Soil temperature measured at 5 cm depth in (A) wheat, (B) soybean, and (C) for three consecutive days (DOY 204–206) in soybean plots under conventional tillage and no-tillage.

Daily average records of soil VWC in tilled and no-tillage plots are presented in Fig. 3A (wheat) and 3B (soybean). Soil moisture was significantly different between tillage treatments at all depths for both crops (P < 0.05). Except for VWC at 5 cm depth in tilled wheat, no-tillage plots had higher VWC compared to tilled plots at all depths. The difference in topsoil VWC between tillage treatments was more pronounced in soybean. On average, VWC at 5 cm depth in soybean plots was approximately 27% higher in no-tillage compared to tilled soils. The effect of tillage on VWC was most notable during drying periods, i.e., DOY 160–180, 184–208, and 252–268 in Fig. 3B. In these three periods, VWC at 5 cm depth in no-tillage was on average 48% higher than in conventional tillage.

Figure 3
figure 3

Daily volumetric soil water content (VWC) measured at 5, 10 and 20 cm depths in (A) wheat and (B) soybean under conventional tillage and no-tillage.

With-in season changes in soil respiration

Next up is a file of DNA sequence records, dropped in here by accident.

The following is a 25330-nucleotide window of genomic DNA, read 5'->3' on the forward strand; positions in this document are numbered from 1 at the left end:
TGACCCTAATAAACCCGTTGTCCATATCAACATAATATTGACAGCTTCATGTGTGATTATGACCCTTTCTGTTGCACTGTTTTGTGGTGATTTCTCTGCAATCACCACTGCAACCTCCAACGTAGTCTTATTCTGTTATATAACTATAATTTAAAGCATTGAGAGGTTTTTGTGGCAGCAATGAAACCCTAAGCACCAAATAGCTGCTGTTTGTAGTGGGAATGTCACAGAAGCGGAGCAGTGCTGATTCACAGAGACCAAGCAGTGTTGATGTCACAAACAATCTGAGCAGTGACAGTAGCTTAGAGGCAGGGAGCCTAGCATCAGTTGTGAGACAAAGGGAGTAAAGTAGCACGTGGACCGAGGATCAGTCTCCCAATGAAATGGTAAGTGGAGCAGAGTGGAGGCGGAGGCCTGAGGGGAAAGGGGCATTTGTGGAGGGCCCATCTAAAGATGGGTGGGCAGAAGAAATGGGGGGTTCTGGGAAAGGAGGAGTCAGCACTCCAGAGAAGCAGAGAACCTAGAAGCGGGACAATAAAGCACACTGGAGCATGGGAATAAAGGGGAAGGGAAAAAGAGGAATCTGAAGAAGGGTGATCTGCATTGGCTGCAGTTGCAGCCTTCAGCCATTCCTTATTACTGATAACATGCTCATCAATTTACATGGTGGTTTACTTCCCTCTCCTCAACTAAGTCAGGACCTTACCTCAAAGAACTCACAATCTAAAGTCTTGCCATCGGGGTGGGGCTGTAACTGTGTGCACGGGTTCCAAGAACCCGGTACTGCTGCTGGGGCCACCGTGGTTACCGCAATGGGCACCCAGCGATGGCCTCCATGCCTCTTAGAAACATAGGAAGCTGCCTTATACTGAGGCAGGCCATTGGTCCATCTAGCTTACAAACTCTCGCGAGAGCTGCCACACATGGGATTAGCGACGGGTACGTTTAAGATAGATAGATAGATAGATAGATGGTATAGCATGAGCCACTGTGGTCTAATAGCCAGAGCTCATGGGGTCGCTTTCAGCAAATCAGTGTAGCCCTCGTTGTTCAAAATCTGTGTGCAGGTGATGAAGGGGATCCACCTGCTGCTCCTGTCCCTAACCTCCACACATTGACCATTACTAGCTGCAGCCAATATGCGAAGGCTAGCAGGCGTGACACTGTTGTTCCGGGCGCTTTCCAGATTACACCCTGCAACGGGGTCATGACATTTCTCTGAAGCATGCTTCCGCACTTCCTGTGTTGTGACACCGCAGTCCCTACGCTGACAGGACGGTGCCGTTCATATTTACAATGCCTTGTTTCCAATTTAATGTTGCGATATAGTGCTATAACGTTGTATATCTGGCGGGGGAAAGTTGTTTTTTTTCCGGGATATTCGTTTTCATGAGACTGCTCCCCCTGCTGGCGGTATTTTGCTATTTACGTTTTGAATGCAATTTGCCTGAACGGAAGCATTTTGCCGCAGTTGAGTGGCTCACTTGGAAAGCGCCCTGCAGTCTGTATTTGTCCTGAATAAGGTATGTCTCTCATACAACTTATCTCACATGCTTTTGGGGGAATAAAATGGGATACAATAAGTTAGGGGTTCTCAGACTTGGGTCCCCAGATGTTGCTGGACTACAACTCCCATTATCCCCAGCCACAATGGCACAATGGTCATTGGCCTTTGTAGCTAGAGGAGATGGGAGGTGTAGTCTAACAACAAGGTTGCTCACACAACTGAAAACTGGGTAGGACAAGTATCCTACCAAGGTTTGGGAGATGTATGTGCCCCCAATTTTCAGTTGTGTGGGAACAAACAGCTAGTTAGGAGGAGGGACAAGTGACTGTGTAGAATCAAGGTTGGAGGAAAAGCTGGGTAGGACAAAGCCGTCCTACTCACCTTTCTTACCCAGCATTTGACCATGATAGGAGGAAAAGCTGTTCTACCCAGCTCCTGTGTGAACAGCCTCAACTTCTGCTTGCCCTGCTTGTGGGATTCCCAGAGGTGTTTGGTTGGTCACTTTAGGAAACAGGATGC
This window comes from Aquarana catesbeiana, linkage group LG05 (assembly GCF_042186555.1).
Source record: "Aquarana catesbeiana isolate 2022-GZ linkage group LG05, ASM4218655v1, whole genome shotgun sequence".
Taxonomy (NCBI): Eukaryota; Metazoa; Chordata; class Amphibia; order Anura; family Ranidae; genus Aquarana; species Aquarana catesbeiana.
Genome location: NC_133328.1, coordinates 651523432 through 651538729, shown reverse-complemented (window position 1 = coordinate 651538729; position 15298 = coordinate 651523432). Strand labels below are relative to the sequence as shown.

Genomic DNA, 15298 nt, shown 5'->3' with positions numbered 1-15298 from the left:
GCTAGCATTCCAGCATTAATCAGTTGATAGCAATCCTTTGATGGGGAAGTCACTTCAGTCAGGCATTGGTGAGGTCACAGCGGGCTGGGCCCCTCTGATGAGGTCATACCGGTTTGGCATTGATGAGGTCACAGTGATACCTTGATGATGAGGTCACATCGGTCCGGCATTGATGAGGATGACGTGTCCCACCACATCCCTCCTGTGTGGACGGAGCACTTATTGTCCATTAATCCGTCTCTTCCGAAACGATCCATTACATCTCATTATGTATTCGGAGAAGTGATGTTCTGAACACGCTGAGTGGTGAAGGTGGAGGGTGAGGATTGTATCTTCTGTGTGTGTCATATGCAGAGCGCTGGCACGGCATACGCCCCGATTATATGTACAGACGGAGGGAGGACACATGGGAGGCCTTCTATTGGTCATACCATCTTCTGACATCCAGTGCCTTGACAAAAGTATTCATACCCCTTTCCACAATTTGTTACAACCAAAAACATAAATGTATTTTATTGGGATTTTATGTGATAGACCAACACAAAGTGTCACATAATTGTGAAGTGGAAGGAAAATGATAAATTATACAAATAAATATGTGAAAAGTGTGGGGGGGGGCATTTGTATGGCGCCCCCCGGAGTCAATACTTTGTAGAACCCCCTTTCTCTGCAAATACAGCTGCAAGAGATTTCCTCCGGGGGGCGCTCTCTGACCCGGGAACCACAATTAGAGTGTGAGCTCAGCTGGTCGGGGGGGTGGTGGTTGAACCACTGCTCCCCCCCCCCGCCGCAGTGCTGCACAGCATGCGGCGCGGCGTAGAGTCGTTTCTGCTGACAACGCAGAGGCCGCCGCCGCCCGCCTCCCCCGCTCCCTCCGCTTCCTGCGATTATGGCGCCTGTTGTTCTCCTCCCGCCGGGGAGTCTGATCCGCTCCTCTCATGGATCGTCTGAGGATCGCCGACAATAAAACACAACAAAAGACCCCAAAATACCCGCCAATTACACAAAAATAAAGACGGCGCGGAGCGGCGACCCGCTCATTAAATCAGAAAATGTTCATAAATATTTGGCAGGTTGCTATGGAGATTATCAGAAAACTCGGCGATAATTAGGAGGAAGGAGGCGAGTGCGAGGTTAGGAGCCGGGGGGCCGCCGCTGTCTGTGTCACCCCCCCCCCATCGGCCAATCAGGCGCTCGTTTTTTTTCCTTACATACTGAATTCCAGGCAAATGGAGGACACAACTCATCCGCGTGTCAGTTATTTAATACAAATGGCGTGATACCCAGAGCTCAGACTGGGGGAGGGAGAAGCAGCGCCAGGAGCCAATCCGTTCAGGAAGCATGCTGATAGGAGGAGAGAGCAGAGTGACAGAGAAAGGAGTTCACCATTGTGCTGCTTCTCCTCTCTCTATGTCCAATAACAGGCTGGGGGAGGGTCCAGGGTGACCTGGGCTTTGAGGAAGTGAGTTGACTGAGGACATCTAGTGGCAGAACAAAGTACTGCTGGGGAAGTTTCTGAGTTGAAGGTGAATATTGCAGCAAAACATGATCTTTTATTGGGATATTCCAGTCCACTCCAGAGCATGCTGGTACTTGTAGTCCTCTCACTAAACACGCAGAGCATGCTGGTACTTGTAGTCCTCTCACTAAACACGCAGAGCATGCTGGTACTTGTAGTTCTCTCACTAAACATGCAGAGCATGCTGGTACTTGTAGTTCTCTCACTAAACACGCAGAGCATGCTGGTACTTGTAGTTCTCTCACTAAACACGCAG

Figure 4 presents half-hourly Rs data collected from no-tillage and tilled soils under wheat. After initial establishment and tillering in the fall, winter wheat goes through a period of dormancy from mid-December to February. During this period, vegetative growth is slow. We began measurements towards the end of the winter dormancy period and continued through the spring growth (elongation, booting, and flowering) until physiological maturity (grain filling). Half-hourly Rs values during the measurement period varied from 0.1 to 6.9 µmol m-2 s-1. Overall, Rs from tilled soil was higher than no-tilled soil except for five days immediately after the rainfall (DOY 68–72, 84, 92, 102–104, 107–112,115, 118 and 120). On average, half-hourly soil CO2 flux from tilled wheat soil was 37% higher (2.9 ± 1.1 µmol m-2 s-1) compared to no-tillage (2.1 ± 0.8 µmol m-2 s-1). Frequency histograms (Fig. 5) showed fluxes in no-tillage were skewed left and mainly located in a lower range compared to the conventional tillage.